Frost, what to do and we have a new agent
Published 6:54 pm Friday, November 3, 2023
Well, it’s happened, we got our first frost. We are officially in November.
But before we talk about that, I wanted to announce that we have a Livestock Agent as of November 1. He is new to us but has been with Pitt County Extension for several years. If you have a livestock question from starting a pasture to horses and cows to backyard chickens, Andy Burlingham is your guy. You can contact and welcome Andy by calling the Beaufort County office for information and help with all of your livestock questions.
Now, what to do this month. As things begin to slow down there are a few things you should keep in mind. First and foremost, November is the last month to get your soil samples to NCDA & CS for testing. Once we get past Thanksgiving, it is no longer free to test your samples through the Agronomic lab. This is a really good time to get your lime out in the garden or on your lawn according to a soil report. Adding lime to the soil now will ensure your garden is ready to go in the spring. It takes roughly three months for lime to react and change the soil pH. Remember, lime raises pH (more basic) and sulfur lowers pH (more acidic).
In the garden, clean up those warm-season plants to ensure that no disease carries over to next season. There is still time to plant a cover crop of rye, wheat, or barley to prevent erosion, prevent winter annual weeds, and replenish the soil. If you have a fall garden, those collards and kale just got a little sweeter. Usually after a good frost, the bitterness of these leafy veggies is gone.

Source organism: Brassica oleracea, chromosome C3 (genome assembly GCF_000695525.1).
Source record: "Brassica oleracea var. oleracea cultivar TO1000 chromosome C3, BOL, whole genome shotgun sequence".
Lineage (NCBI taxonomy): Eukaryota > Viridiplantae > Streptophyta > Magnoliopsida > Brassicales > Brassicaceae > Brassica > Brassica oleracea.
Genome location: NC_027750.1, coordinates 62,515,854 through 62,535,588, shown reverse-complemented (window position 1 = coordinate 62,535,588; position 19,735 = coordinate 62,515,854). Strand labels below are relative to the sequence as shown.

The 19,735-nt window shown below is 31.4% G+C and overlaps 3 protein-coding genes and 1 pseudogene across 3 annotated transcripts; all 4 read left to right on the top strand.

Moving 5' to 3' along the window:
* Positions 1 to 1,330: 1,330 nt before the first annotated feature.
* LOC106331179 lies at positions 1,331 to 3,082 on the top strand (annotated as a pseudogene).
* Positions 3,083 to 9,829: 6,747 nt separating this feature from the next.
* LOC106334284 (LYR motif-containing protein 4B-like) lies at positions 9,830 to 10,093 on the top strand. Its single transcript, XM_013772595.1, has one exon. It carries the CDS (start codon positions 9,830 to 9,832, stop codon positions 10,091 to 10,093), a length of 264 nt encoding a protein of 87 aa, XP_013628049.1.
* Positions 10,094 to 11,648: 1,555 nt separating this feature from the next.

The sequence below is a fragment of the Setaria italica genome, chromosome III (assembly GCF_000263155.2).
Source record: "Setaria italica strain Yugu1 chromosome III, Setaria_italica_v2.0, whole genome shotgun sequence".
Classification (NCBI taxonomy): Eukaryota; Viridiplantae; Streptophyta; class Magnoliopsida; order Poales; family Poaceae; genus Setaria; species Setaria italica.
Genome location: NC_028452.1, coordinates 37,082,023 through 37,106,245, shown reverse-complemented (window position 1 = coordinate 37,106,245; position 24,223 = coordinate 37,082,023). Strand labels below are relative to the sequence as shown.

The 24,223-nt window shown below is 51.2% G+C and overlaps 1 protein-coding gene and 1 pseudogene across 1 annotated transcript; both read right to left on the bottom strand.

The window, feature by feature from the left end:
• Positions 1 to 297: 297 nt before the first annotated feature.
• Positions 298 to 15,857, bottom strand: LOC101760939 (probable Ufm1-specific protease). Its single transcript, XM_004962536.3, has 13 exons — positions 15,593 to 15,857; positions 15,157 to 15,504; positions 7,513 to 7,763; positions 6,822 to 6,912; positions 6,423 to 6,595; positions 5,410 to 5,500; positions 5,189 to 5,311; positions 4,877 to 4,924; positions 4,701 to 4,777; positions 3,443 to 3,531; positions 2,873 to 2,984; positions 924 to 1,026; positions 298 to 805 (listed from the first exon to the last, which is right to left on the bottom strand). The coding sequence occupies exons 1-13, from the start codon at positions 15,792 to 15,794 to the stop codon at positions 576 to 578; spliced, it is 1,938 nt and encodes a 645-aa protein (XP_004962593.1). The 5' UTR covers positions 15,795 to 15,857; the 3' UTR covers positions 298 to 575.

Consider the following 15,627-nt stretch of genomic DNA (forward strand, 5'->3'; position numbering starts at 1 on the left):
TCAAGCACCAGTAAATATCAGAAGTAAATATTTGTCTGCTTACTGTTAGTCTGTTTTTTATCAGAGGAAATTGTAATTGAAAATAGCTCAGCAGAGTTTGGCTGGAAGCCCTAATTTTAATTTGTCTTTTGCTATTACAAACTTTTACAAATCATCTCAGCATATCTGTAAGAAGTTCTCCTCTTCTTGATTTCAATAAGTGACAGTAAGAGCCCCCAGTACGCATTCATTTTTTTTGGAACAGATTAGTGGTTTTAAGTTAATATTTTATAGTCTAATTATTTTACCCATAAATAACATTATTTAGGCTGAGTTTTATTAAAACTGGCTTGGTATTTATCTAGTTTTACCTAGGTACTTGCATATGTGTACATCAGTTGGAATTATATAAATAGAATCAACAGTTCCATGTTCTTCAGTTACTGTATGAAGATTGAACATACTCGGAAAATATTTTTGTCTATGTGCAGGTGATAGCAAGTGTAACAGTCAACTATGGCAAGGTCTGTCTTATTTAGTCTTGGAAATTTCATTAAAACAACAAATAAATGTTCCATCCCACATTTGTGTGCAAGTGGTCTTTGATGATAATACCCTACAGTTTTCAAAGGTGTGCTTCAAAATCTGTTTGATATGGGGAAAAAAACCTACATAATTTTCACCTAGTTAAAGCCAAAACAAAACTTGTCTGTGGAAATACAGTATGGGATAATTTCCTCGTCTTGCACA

In the lawn, make certain to not allow those leaves to build up over the grass. Even though the grass is going dormant, the leaves can smother it. Rake the leaves and add them to compost or shred them for use in your beds and garden as mulch. This is a great organic mulch that will build your soil as it decomposes while preventing winter annual weeds from getting out of control. Lastly, make certain to water your lawn every now and then if you have a real sandy soil. The roots of our warm season grasses still need moisture. This is especially important when we are having really cold temperatures. Turn those irrigation systems back to give the grass about ½” per week if we are not getting any measurable precipitation on sandy soils.
November through Christmas is the absolute best time of year to plant woody ornamentals and fruit trees as well. This allows the roots to grow before they must sustain the plants during the growing season. N.C. State research shows the planting during this time will actually put your trees miles ahead of those planted in the spring. This is also a great time to plant new asparagus beds.
There is still a little room in the NC State Extension Master GardenerSM Volunteer-led Growing Garlic class coming up Saturday, November 4. The class will be from 10:00-11:30. Participants will learn how to plant, grow, and cook with garlic. They will also get to take some garlic home to plant in their own gardens. Visit the Beaufort County Master Gardeners’ Facebook page or our Beaufort County Extension website (https://beaufort.ces.ncsu.edu/) for more information. If you are having an issue in your home landscape, give me a call! Until then, Happy Gardening.